Thursday, June 3, 2010


While the NY Times continues its obstinate refusal to publish my pithy comments, I have managed to inflict some collateral damage on this venerable paper. My notice to them earlier this week of an egregious math error in one of their editorials (see below) resulted in the following correction notice (see below below) in this morning's edition of the Times.

MY COMMENT: 'The Great Unknowns' (5/31/10) contains a math error of significance. Mr. Poole writes of the Civil War having an astounding number of more than 2 in 5 who went to their graves without being identified. The accompanying Rumors chart shows 622,000 deaths of which more than 150,000 were unknown soldiers, and lists this as 'approximately 41%' of the total amount.

Either the chart is wrong, or the math is inaccurate. If the unidentified was about 250,000 (not 150,000) then the calculations would be closer to matching. If the Rumors figure is right, then this is more like 1 in 4, (or 25%) not 2 in 5. Please let us know where the truth lies, as these numbers are the central focus of this piece. This calculation should not be your Great Unknown.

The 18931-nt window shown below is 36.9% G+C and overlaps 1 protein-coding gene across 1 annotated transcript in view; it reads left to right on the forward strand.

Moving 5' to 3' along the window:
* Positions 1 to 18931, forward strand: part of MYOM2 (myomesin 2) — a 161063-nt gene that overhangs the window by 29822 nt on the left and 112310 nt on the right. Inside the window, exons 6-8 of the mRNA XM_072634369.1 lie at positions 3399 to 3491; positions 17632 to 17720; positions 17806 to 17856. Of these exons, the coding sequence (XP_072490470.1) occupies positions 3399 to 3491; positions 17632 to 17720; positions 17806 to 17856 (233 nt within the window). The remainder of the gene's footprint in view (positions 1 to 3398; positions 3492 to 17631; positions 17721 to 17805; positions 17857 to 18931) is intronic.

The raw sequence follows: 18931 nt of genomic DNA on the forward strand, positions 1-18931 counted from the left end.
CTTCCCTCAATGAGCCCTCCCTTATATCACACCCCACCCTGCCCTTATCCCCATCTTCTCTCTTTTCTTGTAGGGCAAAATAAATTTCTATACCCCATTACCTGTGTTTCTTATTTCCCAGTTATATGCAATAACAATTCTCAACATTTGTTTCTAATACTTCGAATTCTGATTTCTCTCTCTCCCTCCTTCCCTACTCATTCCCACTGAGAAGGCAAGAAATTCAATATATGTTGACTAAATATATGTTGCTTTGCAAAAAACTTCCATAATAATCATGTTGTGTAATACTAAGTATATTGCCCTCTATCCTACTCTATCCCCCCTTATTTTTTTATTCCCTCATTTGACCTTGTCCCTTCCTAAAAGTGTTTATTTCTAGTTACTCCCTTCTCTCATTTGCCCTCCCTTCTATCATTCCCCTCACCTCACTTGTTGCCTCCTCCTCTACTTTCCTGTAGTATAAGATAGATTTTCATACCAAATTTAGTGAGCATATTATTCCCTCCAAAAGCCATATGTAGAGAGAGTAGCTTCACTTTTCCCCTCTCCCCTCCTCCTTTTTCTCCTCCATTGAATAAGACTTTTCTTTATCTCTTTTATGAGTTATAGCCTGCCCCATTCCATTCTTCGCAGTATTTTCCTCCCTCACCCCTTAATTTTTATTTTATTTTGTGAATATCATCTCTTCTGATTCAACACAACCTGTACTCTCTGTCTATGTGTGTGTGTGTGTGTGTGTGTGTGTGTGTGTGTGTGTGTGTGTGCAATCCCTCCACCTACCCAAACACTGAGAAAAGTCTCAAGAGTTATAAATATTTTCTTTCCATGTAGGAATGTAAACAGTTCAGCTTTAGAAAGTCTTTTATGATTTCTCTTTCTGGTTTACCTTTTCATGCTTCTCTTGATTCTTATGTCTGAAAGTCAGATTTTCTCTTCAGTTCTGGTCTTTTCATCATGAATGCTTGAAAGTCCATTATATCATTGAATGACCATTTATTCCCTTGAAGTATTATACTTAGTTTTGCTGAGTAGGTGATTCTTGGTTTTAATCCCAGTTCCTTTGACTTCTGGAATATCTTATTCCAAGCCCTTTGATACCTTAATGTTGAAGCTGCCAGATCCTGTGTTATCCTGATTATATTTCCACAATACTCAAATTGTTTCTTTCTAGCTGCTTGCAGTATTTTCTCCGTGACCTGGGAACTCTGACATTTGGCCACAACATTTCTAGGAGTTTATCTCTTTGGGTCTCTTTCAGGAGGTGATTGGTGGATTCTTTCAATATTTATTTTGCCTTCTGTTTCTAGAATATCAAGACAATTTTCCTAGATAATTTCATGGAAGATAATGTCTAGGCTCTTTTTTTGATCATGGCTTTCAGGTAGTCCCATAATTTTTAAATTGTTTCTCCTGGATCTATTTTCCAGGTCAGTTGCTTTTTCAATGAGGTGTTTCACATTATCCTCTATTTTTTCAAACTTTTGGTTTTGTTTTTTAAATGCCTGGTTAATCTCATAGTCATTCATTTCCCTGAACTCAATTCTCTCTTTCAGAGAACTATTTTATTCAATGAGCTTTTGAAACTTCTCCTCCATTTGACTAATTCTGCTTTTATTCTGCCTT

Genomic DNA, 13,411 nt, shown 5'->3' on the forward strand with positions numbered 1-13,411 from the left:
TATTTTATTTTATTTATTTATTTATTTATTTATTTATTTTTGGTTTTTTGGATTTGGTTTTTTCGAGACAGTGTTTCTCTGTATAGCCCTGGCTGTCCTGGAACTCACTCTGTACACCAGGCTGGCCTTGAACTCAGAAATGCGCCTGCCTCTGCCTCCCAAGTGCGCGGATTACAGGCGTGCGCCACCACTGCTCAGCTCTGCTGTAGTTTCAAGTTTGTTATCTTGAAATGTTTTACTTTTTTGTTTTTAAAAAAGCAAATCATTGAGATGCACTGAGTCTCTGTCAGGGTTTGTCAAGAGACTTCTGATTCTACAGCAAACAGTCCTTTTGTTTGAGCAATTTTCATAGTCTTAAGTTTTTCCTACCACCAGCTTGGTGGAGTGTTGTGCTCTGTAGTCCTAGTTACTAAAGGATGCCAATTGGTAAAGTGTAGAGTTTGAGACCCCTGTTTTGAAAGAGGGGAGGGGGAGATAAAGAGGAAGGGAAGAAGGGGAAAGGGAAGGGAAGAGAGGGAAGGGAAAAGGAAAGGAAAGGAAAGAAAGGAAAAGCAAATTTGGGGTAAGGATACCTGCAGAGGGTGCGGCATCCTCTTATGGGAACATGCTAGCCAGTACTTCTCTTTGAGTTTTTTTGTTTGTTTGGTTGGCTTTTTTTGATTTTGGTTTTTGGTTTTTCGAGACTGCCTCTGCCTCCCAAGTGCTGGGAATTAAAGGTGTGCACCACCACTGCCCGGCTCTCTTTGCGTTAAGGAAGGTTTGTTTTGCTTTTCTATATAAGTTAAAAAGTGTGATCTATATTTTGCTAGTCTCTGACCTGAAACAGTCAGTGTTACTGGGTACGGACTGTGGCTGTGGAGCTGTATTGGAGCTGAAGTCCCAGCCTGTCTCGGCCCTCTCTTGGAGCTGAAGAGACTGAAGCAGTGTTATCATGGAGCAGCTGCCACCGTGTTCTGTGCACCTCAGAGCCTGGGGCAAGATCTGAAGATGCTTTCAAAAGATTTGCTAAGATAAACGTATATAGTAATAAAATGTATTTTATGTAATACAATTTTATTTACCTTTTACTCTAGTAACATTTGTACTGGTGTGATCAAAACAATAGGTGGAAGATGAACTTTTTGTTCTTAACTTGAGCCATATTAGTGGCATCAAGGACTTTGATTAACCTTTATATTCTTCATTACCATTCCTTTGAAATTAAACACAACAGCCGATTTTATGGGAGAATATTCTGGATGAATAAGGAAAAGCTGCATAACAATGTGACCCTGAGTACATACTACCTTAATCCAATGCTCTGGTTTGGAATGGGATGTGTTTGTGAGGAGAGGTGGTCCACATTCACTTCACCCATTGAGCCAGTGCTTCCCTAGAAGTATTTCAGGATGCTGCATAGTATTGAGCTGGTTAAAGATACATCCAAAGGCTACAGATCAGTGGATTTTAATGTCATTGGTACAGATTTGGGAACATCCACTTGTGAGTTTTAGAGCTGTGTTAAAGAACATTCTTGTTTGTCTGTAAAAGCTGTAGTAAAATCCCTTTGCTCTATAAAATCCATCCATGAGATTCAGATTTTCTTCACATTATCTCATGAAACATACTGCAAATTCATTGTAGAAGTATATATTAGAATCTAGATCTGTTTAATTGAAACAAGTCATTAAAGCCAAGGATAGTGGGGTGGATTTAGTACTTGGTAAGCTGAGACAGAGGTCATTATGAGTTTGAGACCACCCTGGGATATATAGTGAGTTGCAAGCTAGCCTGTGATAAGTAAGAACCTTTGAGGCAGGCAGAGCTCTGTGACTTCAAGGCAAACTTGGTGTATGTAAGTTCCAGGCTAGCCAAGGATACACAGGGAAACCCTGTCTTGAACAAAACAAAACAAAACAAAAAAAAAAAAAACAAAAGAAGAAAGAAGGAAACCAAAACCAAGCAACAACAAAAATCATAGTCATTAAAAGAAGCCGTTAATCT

THE CORRECTION: 'An Op-Chart on Monday, about the number of service members who died in American wars and whose bodies were unidentified, referred imprecisely to the number of unknown soldiers in the Civil War. The number of Union unknowns is 150,000 or 41 percent of the Union dead and 25 percent of the total dead: the figure does not include Confederate unknowns, whose number is a matter of dispute'.

MY COMMENT TO THE CORRECTION- "Imprecisely". Even this correction needs a correction. Is "imprecisely" double-talk for "we made a mistake"? The editorial was inaccurate and the attempt to admit it was not much better. If I cannot be a contributing writer, I can at least serve as an unofficial public editor. I am watching.


PickleBiz said...

You Sik-'em...grrrrrrr!!!

Unknown said...

Makes you wonder if anyone else notices these things. Way to get back in the Times, pop!!

Pam said...

I had great confidence you would work your way back in.....